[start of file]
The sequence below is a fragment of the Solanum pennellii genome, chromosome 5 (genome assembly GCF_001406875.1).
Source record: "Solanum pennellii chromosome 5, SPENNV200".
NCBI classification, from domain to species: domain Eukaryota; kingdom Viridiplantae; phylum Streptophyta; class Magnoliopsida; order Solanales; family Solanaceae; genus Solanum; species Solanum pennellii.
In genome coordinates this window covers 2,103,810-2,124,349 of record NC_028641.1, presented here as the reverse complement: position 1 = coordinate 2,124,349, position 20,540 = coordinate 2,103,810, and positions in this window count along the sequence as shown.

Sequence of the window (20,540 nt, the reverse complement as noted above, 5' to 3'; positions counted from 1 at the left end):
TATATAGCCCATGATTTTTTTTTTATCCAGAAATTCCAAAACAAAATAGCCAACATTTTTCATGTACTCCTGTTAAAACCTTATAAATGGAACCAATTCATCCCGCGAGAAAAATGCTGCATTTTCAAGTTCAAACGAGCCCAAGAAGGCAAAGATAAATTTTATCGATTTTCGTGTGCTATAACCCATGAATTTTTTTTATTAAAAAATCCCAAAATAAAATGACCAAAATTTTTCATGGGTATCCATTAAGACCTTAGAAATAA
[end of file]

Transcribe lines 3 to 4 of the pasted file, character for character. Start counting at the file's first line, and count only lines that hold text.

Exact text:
NCBI classification, from domain to species: domain Eukaryota; kingdom Viridiplantae; phylum Streptophyta; class Magnoliopsida; order Solanales; family Solanaceae; genus Solanum; species Solanum pennellii.
In genome coordinates this window covers 2,103,810-2,124,349 of record NC_028641.1, presented here as the reverse complement: position 1 = coordinate 2,124,349, position 20,540 = coordinate 2,103,810, and positions in this window count along the sequence as shown.